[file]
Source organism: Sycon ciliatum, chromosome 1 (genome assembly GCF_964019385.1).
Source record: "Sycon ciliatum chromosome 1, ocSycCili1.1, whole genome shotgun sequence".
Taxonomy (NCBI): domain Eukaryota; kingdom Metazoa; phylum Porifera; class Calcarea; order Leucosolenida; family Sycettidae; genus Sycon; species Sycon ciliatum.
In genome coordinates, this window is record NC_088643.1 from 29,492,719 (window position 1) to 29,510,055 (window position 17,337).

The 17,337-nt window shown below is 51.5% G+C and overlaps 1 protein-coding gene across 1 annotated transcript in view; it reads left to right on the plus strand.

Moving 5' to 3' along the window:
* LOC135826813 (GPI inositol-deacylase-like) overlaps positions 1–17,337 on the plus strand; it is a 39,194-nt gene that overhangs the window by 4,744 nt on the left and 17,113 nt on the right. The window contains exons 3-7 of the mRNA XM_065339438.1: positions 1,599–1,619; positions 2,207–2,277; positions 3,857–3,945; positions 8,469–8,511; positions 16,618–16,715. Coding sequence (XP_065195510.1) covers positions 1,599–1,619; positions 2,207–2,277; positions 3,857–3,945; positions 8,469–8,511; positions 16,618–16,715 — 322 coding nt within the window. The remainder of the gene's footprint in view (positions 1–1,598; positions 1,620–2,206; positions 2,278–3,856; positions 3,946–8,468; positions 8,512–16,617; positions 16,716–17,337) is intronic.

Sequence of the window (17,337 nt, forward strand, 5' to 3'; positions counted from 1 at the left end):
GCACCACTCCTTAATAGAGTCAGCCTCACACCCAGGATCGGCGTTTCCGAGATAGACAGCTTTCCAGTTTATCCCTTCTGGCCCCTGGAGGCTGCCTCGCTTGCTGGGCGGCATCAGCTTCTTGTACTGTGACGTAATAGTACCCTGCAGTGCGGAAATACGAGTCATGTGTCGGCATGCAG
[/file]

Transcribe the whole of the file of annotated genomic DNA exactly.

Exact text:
Source organism: Sycon ciliatum, chromosome 1 (genome assembly GCF_964019385.1).
Source record: "Sycon ciliatum chromosome 1, ocSycCili1.1, whole genome shotgun sequence".
Taxonomy (NCBI): domain Eukaryota; kingdom Metazoa; phylum Porifera; class Calcarea; order Leucosolenida; family Sycettidae; genus Sycon; species Sycon ciliatum.
In genome coordinates, this window is record NC_088643.1 from 29,492,719 (window position 1) to 29,510,055 (window position 17,337).

The 17,337-nt window shown below is 51.5% G+C and overlaps 1 protein-coding gene across 1 annotated transcript in view; it reads left to right on the plus strand.

Moving 5' to 3' along the window:
* LOC135826813 (GPI inositol-deacylase-like) overlaps positions 1–17,337 on the plus strand; it is a 39,194-nt gene that overhangs the window by 4,744 nt on the left and 17,113 nt on the right. The window contains exons 3-7 of the mRNA XM_065339438.1: positions 1,599–1,619; positions 2,207–2,277; positions 3,857–3,945; positions 8,469–8,511; positions 16,618–16,715. Coding sequence (XP_065195510.1) covers positions 1,599–1,619; positions 2,207–2,277; positions 3,857–3,945; positions 8,469–8,511; positions 16,618–16,715 — 322 coding nt within the window. The remainder of the gene's footprint in view (positions 1–1,598; positions 1,620–2,206; positions 2,278–3,856; positions 3,946–8,468; positions 8,512–16,617; positions 16,716–17,337) is intronic.

Sequence of the window (17,337 nt, forward strand, 5' to 3'; positions counted from 1 at the left end):
GCACCACTCCTTAATAGAGTCAGCCTCACACCCAGGATCGGCGTTTCCGAGATAGACAGCTTTCCAGTTTATCCCTTCTGGCCCCTGGAGGCTGCCTCGCTTGCTGGGCGGCATCAGCTTCTTGTACTGTGACGTAATAGTACCCTGCAGTGCGGAAATACGAGTCATGTGTCGGCATGCAG